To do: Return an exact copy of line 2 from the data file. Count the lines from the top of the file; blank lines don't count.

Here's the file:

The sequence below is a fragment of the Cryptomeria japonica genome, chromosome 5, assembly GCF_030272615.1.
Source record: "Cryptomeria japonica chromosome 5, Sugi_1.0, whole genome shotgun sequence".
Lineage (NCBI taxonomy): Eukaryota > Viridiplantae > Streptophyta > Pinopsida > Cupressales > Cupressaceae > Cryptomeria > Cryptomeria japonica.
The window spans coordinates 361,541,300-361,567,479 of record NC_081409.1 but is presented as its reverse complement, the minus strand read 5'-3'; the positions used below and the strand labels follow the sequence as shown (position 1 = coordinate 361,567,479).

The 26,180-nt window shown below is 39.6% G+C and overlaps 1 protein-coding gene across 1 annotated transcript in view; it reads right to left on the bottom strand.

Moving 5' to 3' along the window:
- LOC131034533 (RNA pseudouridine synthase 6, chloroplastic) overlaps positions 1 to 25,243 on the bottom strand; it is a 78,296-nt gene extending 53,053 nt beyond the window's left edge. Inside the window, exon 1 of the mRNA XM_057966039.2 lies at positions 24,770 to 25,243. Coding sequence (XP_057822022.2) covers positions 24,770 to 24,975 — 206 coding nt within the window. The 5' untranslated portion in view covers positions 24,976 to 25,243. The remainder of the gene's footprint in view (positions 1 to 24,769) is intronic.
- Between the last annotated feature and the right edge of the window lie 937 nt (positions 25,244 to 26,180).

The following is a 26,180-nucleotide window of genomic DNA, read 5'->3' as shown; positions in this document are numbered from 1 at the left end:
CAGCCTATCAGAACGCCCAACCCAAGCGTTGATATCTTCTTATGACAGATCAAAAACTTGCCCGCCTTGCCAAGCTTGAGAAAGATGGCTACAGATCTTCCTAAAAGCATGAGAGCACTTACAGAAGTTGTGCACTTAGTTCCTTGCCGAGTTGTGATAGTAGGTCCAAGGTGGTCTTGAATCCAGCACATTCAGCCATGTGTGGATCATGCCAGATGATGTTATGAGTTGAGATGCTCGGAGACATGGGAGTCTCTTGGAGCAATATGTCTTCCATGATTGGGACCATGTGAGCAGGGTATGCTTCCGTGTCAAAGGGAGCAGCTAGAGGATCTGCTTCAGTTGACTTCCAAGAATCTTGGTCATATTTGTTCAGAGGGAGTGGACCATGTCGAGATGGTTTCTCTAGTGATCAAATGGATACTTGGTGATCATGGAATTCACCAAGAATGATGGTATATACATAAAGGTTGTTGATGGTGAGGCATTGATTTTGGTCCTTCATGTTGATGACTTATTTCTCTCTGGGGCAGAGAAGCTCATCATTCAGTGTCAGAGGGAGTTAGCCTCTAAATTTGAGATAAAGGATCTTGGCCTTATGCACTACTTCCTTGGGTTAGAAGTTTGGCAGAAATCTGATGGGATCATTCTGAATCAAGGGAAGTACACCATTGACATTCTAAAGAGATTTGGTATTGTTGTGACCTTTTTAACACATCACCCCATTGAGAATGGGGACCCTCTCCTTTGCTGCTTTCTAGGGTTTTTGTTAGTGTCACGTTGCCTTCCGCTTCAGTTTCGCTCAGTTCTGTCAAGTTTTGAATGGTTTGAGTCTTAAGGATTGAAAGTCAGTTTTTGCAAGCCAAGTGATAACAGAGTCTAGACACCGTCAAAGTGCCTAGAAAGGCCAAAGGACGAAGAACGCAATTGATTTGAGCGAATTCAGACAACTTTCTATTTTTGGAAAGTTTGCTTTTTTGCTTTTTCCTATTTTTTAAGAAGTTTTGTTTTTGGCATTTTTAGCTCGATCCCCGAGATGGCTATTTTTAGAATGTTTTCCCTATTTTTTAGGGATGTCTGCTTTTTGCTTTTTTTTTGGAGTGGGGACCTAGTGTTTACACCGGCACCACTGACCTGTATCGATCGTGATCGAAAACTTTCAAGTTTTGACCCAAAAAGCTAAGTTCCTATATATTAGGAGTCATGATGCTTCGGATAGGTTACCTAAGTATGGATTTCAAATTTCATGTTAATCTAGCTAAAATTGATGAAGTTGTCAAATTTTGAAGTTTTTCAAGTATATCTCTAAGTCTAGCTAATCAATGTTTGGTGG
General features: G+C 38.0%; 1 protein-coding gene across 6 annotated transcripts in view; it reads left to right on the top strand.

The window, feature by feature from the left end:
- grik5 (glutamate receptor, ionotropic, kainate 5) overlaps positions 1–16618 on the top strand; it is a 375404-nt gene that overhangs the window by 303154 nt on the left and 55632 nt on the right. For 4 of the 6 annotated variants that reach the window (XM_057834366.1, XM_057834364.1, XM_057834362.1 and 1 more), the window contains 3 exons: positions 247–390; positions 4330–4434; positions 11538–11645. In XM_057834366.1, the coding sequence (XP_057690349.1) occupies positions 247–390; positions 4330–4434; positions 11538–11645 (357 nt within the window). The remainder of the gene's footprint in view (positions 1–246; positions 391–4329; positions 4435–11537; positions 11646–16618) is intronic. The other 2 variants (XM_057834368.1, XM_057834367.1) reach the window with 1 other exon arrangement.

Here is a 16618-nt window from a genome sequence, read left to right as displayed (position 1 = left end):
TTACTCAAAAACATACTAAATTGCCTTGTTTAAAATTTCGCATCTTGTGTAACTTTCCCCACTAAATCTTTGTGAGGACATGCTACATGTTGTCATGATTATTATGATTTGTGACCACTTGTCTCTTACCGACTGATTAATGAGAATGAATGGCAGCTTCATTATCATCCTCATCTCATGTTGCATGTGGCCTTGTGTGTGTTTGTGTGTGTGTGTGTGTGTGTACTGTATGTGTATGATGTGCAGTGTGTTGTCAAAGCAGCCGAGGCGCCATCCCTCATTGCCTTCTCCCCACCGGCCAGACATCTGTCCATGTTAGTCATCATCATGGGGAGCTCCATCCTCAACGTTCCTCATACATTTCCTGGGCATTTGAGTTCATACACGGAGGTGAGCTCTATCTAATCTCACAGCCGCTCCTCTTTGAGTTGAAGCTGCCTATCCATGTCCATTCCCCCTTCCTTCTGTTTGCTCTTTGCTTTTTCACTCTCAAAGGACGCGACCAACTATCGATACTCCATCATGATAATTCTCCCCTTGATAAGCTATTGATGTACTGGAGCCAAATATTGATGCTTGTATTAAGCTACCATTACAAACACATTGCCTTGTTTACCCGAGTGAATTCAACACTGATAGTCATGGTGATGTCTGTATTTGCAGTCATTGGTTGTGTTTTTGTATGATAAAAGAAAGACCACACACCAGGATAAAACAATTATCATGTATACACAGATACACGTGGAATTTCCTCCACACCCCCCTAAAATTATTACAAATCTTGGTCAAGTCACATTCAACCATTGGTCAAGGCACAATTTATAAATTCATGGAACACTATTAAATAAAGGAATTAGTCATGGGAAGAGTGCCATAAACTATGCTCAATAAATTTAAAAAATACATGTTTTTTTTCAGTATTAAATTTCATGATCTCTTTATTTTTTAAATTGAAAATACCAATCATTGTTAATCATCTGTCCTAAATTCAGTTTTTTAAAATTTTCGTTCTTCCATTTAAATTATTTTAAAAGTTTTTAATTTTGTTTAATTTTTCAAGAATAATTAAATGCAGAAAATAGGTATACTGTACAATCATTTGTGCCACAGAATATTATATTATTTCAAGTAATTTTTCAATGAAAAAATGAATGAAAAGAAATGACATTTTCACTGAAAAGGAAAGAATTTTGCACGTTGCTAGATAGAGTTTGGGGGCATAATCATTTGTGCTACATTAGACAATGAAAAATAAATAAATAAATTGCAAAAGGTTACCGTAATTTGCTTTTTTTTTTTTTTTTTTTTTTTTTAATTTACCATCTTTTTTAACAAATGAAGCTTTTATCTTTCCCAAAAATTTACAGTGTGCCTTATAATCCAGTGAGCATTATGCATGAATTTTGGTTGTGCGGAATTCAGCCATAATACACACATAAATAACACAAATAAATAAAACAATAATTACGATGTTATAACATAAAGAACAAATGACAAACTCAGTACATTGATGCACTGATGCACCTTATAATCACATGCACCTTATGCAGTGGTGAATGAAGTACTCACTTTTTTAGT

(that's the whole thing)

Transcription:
Source record: "Cryptomeria japonica chromosome 5, Sugi_1.0, whole genome shotgun sequence".